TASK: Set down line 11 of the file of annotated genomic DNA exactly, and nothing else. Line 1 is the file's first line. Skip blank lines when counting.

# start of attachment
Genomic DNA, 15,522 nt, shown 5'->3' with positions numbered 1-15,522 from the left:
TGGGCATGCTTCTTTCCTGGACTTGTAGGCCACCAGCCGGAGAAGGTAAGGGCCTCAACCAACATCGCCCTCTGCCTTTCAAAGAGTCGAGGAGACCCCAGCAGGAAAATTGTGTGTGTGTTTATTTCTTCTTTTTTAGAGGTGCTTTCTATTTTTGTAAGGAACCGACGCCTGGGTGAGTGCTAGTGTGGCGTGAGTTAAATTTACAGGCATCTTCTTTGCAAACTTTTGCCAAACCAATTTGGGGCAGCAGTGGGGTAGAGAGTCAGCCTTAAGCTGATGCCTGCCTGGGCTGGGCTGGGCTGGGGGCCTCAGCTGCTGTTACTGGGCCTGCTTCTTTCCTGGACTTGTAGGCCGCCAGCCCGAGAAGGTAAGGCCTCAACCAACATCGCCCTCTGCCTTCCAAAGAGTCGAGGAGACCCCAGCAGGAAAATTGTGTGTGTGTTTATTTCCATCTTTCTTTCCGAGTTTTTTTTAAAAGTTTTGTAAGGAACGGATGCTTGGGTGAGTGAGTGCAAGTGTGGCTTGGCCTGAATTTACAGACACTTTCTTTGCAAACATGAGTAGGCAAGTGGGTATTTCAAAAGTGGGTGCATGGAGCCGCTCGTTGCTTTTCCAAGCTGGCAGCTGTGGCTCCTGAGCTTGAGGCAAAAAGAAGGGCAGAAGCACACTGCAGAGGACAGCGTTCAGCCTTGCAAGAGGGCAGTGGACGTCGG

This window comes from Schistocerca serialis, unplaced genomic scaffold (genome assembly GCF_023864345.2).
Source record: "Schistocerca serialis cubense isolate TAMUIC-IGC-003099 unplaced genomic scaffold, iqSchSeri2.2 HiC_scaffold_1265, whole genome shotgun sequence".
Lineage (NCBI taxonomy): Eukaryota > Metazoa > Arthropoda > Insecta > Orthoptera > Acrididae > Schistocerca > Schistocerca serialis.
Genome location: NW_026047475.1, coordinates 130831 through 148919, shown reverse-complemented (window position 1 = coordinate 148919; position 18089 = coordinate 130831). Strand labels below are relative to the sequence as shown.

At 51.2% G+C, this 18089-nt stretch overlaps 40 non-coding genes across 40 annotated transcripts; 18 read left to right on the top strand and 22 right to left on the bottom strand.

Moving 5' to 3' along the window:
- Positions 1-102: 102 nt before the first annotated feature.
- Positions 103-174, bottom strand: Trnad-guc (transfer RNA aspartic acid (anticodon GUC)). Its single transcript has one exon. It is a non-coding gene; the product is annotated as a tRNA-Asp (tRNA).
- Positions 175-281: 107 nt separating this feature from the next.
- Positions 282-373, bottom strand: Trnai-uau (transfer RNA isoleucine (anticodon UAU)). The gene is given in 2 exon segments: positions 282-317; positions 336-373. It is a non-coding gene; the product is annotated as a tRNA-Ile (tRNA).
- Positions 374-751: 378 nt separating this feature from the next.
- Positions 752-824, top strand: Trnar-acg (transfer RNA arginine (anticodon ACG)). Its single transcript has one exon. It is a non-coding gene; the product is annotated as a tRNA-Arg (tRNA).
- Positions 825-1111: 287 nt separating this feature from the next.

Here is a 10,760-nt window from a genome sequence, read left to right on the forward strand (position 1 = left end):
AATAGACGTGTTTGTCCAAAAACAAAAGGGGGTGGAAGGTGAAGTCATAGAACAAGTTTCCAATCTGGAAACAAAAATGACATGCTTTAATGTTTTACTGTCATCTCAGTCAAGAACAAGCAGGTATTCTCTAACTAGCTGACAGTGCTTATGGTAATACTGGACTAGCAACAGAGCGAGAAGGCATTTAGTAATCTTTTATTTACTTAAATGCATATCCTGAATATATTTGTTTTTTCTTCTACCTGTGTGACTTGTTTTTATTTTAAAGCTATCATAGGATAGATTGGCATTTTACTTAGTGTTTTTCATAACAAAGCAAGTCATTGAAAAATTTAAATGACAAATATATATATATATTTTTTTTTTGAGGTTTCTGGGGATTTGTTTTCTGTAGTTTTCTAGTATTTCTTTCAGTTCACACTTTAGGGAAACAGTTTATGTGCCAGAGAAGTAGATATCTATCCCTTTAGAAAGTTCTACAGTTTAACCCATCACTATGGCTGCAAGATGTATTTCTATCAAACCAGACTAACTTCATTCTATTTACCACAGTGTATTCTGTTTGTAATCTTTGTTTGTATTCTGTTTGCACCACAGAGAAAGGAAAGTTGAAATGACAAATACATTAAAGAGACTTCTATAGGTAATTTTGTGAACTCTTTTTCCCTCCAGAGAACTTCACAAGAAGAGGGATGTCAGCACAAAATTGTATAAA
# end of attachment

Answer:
- Positions 175-281: 107 nt separating this feature from the next.